“Speaking of stretch uniforms,” put in Goliath, “shed a sympathetic tear for Wasp and me. Our special superelastic costumes have to stretch and shrink from insect proportions up to human size—and to ten-foot tallness in my case—along with our bodies. They wear out in a month and it costs us plenty to replace them constantly.”

“And what about my arrows?” retorted Hawkeye, not to be outdone at hardships. “Each is made of special parts and tricky gizmos that I have to sweat over through long hours.”

“If we think we have it tough,” put in Goliath, pointing down the hall at a golden figure approaching, “what about Iron Man? That is, the man inside, whoever he is. All he ever told us is that he’s condemned to live in that steel suit almost twenty-four hours a day. Otherwise, for some unknown reason, he would die.”

“That means if his iron tux ever cracked open when he goes into battle with us…” Hawkeye threw up his hands. “I withdraw from the poor-me contest. Next to him, who’s got troubles?”

“Cap has,” murmured the Wasp, as their star-spangled leader strode in. “With his memories of a vanished past, and of Bucky. Plus the king-sized responsibility of working out the right Avenger moves. Just think, if the world comes to an end-assuming no miscalculation by Karzz—Cap will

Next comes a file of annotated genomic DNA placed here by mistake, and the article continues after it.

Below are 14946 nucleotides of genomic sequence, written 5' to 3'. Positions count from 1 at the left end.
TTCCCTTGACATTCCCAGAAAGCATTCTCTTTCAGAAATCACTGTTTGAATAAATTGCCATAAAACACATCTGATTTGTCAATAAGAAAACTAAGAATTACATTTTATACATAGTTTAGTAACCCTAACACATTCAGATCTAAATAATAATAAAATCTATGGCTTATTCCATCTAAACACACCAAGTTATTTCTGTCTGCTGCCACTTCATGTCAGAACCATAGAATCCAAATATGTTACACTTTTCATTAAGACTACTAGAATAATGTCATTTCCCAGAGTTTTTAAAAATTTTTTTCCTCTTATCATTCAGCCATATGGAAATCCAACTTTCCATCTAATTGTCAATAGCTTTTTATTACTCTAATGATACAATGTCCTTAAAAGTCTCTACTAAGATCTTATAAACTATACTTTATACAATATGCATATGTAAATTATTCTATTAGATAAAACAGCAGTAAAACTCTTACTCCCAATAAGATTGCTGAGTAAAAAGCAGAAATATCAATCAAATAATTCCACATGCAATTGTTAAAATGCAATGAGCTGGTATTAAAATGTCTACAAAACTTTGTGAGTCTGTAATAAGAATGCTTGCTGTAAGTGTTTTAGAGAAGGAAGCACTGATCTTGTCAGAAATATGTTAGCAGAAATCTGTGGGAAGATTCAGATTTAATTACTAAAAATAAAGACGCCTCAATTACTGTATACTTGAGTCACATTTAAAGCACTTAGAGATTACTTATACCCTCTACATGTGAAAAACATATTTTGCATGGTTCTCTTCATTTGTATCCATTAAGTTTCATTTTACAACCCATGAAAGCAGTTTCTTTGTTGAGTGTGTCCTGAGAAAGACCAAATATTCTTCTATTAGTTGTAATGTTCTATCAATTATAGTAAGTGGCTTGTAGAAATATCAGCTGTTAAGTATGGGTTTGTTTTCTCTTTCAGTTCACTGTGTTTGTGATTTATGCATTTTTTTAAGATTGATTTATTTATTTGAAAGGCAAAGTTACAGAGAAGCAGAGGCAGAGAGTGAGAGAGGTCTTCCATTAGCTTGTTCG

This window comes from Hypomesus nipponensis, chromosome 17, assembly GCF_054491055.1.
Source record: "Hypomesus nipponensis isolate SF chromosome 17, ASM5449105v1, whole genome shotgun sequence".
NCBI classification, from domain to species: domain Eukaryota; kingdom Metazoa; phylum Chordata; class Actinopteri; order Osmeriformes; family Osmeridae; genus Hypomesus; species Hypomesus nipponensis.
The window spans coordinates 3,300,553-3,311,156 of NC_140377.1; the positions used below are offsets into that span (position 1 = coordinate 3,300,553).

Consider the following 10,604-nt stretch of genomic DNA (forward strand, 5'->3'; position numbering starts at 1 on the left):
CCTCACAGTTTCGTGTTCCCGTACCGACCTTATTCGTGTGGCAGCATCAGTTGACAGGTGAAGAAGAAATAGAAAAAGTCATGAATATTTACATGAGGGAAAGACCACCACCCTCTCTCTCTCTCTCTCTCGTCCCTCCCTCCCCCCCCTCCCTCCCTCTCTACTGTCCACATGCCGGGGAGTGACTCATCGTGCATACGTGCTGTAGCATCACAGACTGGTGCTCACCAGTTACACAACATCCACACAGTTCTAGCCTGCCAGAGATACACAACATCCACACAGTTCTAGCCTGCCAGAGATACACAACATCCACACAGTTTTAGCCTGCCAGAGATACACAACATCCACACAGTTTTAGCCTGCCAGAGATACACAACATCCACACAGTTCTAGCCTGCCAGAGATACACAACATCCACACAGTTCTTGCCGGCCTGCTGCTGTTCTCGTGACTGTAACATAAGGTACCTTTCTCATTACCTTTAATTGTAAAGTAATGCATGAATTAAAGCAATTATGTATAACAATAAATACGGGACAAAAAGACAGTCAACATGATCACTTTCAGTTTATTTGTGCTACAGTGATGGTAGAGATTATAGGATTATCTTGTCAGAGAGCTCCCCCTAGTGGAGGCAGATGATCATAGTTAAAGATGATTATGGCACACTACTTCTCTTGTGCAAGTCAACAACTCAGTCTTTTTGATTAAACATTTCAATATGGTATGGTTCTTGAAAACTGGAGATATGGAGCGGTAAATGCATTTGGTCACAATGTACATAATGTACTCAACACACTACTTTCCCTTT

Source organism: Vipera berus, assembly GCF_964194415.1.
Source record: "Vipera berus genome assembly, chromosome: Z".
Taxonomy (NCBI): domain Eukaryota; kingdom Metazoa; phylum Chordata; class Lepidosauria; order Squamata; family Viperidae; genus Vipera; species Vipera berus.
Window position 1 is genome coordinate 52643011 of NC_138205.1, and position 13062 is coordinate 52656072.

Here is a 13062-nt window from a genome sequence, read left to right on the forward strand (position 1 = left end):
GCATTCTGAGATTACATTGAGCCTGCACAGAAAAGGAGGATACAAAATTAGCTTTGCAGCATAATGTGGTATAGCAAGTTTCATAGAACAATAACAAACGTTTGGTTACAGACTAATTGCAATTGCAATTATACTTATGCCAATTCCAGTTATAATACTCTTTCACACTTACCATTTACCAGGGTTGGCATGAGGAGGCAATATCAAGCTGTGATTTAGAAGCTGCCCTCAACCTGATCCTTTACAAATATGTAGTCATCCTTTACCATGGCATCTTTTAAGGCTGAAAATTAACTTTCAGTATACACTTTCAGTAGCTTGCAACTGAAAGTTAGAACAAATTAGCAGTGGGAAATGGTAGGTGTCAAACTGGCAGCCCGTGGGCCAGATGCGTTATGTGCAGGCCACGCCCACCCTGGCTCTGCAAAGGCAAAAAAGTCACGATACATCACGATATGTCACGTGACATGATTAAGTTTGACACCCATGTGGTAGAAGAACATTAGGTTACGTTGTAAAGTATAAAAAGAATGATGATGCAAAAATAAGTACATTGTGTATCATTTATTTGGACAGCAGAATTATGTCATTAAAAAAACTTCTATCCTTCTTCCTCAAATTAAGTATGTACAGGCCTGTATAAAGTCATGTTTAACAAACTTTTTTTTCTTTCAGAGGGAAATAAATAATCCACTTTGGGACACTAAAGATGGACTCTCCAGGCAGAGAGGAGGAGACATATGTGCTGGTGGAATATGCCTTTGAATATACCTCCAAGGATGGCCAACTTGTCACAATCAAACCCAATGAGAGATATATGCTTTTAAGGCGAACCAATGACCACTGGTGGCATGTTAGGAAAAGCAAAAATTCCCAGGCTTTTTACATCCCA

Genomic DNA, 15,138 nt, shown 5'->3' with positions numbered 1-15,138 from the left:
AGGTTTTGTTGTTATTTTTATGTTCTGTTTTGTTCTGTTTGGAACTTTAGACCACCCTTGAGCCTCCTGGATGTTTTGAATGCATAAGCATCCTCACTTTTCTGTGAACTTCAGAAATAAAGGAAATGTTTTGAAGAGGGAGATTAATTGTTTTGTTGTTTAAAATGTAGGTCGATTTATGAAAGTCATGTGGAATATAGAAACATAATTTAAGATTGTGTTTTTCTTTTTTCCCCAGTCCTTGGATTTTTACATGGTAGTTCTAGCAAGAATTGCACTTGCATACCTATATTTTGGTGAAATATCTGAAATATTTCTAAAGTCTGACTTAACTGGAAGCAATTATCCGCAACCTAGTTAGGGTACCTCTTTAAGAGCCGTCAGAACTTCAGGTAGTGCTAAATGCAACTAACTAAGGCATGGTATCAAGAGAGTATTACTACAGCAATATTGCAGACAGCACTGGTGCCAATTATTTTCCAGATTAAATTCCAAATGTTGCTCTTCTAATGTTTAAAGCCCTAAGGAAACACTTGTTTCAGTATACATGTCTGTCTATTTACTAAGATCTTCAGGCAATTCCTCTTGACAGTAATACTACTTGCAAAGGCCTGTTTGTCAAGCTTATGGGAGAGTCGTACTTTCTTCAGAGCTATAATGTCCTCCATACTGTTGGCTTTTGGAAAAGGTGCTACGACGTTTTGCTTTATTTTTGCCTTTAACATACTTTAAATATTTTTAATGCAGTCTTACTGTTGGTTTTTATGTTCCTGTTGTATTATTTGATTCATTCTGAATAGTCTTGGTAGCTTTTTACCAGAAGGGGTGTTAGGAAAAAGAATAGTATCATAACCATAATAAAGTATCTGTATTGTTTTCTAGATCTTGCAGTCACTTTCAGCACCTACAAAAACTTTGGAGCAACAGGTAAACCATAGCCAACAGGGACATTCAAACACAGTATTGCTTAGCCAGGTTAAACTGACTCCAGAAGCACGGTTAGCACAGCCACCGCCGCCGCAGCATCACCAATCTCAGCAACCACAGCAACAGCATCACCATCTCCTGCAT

blame himself
for some kind of ‘mistake’ he called for in Avenger tactics.”

The three of them shuddered a bit.

Despite this inner burden, Cap called out in his usual firm voice: “Avengers, assemble!”
 
They sat around the table.

He read from a news bulletin. “Scientists report several alarming and unexplained phenomena occurring around the earth. The Antarctic ice cap has begun melting mysteriously. Volcano eruptions have started in the South Pacific and are spreading through thousands of islands. The Tiros and Nimbus satellites of NASA have recorded violent wind currents unaccountably arising in the high stratosphere, plus the sudden appearance of a new satellite, assumed to be Russian, but this is denied by them. Even more baffling is the giant comet plunging into the solar system from outer space with a trajectory that may come alarmingly close to earth, though full computer data is not yet in.”

Cap eyed the others around the table.

“If we secretly hoped that Karzz was bluffing or was self-deluded, we know otherwise now. Unless by some miracle he has miscalculated the final results, earth will meet oblivion in just one week. The question is, do we inform the authorities of the machinations of Karzz, which so far we Avengers alone know about? Opinions, please?”

Iron Man shook his head slowly. “It would leak out to the public and create needless panic.”

“No emergency measures can be taken to save people from any of the dooms,” spoke up Goliath, “even if they were forewarned.”

“Only a mass migration into space would save humanity,” added the Wasp. “And we don’t have the spacecraft to send even a dozen survivors away.”

“Besides,” drawled Hawkeye, “who could do anything against Karzz if we Avengers can’t?”

Cap tapped his gavel perfunctorily. “It is unanimously agreed to go ahead on our own without a word to the world.”

Cap’s next remark startled all of them, except the Golden Avenger. “Iron Man informs me that he and Stark had secretly designed a manned spacecraft capable of moon-flight, in case the U.S. fell too far behind in the moon race. A few days of tuning up and it could take us from earth before the end. You will vote yea or no.”

“Negative,” shot back in quick chorus from Goliath and the Wasp.